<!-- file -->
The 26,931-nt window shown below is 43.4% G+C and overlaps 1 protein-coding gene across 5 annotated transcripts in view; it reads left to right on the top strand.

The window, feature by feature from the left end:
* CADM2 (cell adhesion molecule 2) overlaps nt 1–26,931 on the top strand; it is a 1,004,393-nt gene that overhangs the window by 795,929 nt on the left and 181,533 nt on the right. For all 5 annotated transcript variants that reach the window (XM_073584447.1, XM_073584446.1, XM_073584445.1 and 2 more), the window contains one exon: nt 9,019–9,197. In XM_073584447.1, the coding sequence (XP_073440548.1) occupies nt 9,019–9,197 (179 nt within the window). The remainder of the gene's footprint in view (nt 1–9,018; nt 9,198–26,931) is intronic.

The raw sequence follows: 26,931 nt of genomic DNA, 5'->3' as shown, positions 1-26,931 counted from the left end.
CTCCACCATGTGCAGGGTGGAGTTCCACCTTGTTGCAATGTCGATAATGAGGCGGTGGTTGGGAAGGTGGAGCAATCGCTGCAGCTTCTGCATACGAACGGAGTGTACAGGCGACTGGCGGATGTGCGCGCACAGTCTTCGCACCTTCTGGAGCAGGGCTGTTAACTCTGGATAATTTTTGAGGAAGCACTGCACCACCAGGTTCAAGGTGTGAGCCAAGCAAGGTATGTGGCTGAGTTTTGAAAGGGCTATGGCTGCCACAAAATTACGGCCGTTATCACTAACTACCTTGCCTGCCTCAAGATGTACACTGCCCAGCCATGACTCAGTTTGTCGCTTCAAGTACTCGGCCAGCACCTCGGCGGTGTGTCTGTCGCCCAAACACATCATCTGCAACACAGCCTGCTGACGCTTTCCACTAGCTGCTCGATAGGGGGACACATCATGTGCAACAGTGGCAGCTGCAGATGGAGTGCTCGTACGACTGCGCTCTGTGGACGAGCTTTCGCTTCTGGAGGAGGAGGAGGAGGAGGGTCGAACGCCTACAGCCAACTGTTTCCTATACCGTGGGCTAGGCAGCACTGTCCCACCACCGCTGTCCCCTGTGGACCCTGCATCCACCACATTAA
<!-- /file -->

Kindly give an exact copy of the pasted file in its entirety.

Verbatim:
The 26,931-nt window shown below is 43.4% G+C and overlaps 1 protein-coding gene across 5 annotated transcripts in view; it reads left to right on the top strand.

The window, feature by feature from the left end:
* CADM2 (cell adhesion molecule 2) overlaps nt 1–26,931 on the top strand; it is a 1,004,393-nt gene that overhangs the window by 795,929 nt on the left and 181,533 nt on the right. For all 5 annotated transcript variants that reach the window (XM_073584447.1, XM_073584446.1, XM_073584445.1 and 2 more), the window contains one exon: nt 9,019–9,197. In XM_073584447.1, the coding sequence (XP_073440548.1) occupies nt 9,019–9,197 (179 nt within the window). The remainder of the gene's footprint in view (nt 1–9,018; nt 9,198–26,931) is intronic.

The raw sequence follows: 26,931 nt of genomic DNA, 5'->3' as shown, positions 1-26,931 counted from the left end.
CTCCACCATGTGCAGGGTGGAGTTCCACCTTGTTGCAATGTCGATAATGAGGCGGTGGTTGGGAAGGTGGAGCAATCGCTGCAGCTTCTGCATACGAACGGAGTGTACAGGCGACTGGCGGATGTGCGCGCACAGTCTTCGCACCTTCTGGAGCAGGGCTGTTAACTCTGGATAATTTTTGAGGAAGCACTGCACCACCAGGTTCAAGGTGTGAGCCAAGCAAGGTATGTGGCTGAGTTTTGAAAGGGCTATGGCTGCCACAAAATTACGGCCGTTATCACTAACTACCTTGCCTGCCTCAAGATGTACACTGCCCAGCCATGACTCAGTTTGTCGCTTCAAGTACTCGGCCAGCACCTCGGCGGTGTGTCTGTCGCCCAAACACATCATCTGCAACACAGCCTGCTGACGCTTTCCACTAGCTGCTCGATAGGGGGACACATCATGTGCAACAGTGGCAGCTGCAGATGGAGTGCTCGTACGACTGCGCTCTGTGGACGAGCTTTCGCTTCTGGAGGAGGAGGAGGAGGAGGGTCGAACGCCTACAGCCAACTGTTTCCTATACCGTGGGCTAGGCAGCACTGTCCCACCACCGCTGTCCCCTGTGGACCCTGCATCCACCACATTAA